FCA training funds used for UAW exec’s pricey ’14 party
Detroit — Fiat Chrysler Automobiles NV executive Alphons Iacobelli approved spending more than $30,000 in worker training funds on a party for former UAW Vice President Norwood Jewell, a bash that included “ultra-premium” liquor and strolling models who lit labor leaders’ cigars, The Detroit News has learned.
The training funds covered the $7,000 cigar purchase and a $3,000 tab for wine in bottles with custom labels that featured Jewell’s name, sources told The News. The party is described by federal prosecutors as an example of a cozy relationship between the automaker and UAW leaders designed to corrupt the bargaining process and implementation of a contract for thousands of workers.
The News learned new details about the party Thursday and discovered that Jewell and his former administrative assistant, Nancy Johnson, have hired prominent, white-collar defense lawyers amid a widening federal investigation. Jewell, 60, of Davison has hired Chicago attorney Joseph Duffy, whose client list includes a former adviser to Illinois Gov. Rod Blagojevich, while Johnson has hired Detroit lawyer Harold Gurewitz, who defended ex-Detroit Mayor Kwame Kilpatrick.
The party, meanwhile, was detailed in Iacobelli’s plea deal with federal prosecutors last week that offered new allegations about more than $1.5 million in illegal benefits paid to UAW leaders and employees to influence negotiations in the automaker’s favor. Jewell is not identified by name in the plea deal but multiple sources confirmed the party was held in his honor in August 2014, less than a year before the start of contract negotiations and more than a year before the UAW reached a tentative deal with the automaker that its members ultimately rejected.
Prosecutors also alleged that an unnamed Fiat Chrysler executive gave a custom-made Italian watch to Jewell’s predecessor, the late General Holiefield, in February 2010. The government likely disclosed the party and the Italian watch in a strategic move to pressure Jewell and the unnamed Fiat Chrysler executive, said Wayne State University law professor and former federal prosecutor Peter Henning.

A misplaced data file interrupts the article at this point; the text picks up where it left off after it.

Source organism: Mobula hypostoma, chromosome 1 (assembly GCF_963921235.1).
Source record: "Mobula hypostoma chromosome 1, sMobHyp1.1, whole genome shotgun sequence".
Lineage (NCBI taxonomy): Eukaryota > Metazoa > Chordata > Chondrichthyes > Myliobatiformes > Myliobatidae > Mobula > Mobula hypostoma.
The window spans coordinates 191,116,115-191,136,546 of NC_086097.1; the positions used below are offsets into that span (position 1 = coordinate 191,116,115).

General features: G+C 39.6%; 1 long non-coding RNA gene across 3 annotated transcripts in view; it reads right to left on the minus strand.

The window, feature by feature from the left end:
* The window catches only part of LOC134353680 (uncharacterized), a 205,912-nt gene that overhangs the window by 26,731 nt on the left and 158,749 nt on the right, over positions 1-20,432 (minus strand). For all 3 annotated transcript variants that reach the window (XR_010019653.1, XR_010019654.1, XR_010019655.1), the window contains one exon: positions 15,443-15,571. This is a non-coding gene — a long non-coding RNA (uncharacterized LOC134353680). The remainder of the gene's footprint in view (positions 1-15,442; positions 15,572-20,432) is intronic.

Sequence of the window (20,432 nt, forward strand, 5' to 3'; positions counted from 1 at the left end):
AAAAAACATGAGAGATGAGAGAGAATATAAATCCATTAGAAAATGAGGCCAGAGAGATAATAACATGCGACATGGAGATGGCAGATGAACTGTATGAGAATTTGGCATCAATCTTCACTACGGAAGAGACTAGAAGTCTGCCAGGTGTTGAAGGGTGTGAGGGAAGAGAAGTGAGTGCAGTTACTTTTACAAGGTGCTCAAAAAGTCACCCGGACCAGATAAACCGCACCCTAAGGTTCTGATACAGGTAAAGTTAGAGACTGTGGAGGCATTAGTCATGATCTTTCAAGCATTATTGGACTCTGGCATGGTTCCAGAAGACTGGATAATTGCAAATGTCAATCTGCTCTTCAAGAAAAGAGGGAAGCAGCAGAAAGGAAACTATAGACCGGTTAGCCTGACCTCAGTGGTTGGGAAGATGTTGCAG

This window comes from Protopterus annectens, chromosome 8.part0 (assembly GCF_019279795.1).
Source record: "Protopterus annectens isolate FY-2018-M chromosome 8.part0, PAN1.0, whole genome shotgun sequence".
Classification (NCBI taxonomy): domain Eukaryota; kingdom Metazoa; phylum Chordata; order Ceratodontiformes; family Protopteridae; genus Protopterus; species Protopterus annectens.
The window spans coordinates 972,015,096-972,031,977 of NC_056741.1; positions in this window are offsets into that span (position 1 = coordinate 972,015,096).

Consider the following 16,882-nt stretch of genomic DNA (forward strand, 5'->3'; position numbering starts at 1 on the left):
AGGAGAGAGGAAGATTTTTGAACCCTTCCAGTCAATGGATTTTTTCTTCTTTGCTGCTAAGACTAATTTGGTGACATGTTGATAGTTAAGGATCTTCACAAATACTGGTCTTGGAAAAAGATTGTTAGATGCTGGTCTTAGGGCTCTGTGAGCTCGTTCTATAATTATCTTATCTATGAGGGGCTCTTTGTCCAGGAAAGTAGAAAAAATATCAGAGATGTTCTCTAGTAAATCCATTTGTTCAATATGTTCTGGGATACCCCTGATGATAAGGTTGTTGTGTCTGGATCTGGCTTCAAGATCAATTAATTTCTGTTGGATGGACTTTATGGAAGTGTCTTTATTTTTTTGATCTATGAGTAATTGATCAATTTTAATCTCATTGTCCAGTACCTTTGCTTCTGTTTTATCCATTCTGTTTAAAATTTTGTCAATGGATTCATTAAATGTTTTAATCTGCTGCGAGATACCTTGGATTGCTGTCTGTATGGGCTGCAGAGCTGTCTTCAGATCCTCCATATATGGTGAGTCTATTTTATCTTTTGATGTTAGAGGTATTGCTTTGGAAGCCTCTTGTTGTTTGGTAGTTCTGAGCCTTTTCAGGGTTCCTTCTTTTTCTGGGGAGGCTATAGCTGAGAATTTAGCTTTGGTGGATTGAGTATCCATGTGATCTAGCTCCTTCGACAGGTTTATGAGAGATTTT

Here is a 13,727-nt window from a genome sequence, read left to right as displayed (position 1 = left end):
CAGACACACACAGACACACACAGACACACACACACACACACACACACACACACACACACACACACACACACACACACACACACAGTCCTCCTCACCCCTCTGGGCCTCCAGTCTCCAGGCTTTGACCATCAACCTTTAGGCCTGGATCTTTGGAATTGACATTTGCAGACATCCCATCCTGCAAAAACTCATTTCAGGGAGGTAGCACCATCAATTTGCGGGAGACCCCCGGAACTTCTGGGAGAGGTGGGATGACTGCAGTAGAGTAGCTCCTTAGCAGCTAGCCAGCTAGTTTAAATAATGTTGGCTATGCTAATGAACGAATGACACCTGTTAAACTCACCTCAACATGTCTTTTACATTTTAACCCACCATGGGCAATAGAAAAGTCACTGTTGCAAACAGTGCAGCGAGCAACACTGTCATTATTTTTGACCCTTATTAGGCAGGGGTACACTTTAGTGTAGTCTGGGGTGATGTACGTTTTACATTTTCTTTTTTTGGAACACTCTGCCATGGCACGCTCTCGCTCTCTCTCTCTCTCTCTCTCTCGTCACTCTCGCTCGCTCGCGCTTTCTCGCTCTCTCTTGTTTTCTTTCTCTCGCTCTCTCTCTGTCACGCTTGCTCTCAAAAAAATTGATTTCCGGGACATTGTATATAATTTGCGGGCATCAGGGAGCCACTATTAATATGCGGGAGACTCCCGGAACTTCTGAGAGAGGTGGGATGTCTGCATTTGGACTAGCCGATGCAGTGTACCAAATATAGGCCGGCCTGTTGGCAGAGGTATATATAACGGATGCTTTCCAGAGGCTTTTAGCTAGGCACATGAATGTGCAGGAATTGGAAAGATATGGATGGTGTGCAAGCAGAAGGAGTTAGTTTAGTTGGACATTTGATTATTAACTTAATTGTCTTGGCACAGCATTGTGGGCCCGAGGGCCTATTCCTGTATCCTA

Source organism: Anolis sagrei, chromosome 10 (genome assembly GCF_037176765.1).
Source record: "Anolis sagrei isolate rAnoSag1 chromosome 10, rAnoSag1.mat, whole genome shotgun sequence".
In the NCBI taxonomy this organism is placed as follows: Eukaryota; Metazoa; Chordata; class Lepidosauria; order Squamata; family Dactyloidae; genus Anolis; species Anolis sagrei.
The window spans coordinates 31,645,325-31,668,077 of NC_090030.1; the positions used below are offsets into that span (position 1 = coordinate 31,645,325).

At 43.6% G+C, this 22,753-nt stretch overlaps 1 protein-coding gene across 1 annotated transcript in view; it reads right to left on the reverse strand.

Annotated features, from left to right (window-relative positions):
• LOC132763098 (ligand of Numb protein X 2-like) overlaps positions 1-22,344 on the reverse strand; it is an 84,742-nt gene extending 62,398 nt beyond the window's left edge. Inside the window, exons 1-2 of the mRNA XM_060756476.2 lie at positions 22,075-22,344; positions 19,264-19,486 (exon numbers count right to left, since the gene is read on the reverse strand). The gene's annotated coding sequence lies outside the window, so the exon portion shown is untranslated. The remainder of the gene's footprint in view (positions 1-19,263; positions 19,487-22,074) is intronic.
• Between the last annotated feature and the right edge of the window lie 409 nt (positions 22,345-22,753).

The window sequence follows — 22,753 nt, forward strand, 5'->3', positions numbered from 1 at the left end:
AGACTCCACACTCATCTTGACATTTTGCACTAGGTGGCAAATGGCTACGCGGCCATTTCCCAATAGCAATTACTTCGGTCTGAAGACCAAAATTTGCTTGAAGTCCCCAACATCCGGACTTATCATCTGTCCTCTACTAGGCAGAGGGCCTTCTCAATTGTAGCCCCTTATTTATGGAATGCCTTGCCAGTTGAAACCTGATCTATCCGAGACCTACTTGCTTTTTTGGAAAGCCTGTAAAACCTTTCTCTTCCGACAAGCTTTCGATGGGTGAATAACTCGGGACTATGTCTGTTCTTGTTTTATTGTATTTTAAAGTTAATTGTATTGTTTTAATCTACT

“This is a way of turning up the pressure a little bit more,” Henning said. “Does it mean they will be charged? Not necessarily. But it may be a way to get them to come in and cooperate.”
Jewell’s lawyer did not respond to messages seeking comment Thursday. Gurewitz declined comment.
It is unclear whether UAW member dues are being spent on lawyers for the defense of Jewell and Johnson. The union has liability insurance and officers are able to purchase insurance for legal matters.
Iacobelli was fired amid the FBI investigation in June 2015 and Johnson retired in fall 2016.
UAW President Dennis Williams has defended the sanctity of the union’s bargaining process. In a letter to UAW members last month, Williams wrote “there is simply no truth to the claim that this misconduct compromised the negotiation of our collective bargaining agreement or had any impact on union funds.”
The party outlined in Iacobelli’s plea deal was in August 2014 at the UAW-Chrysler World Class Manufacturing Academy in Warren. The bash served as Jewell’s coming-out party two months after he was elected to lead the union’s Fiat Chrysler department.
The party is the latest allegation in a corruption investigation that has expanded to include a former member of General Motors Co.’s board and UAW training centers funded by all three Detroit automakers.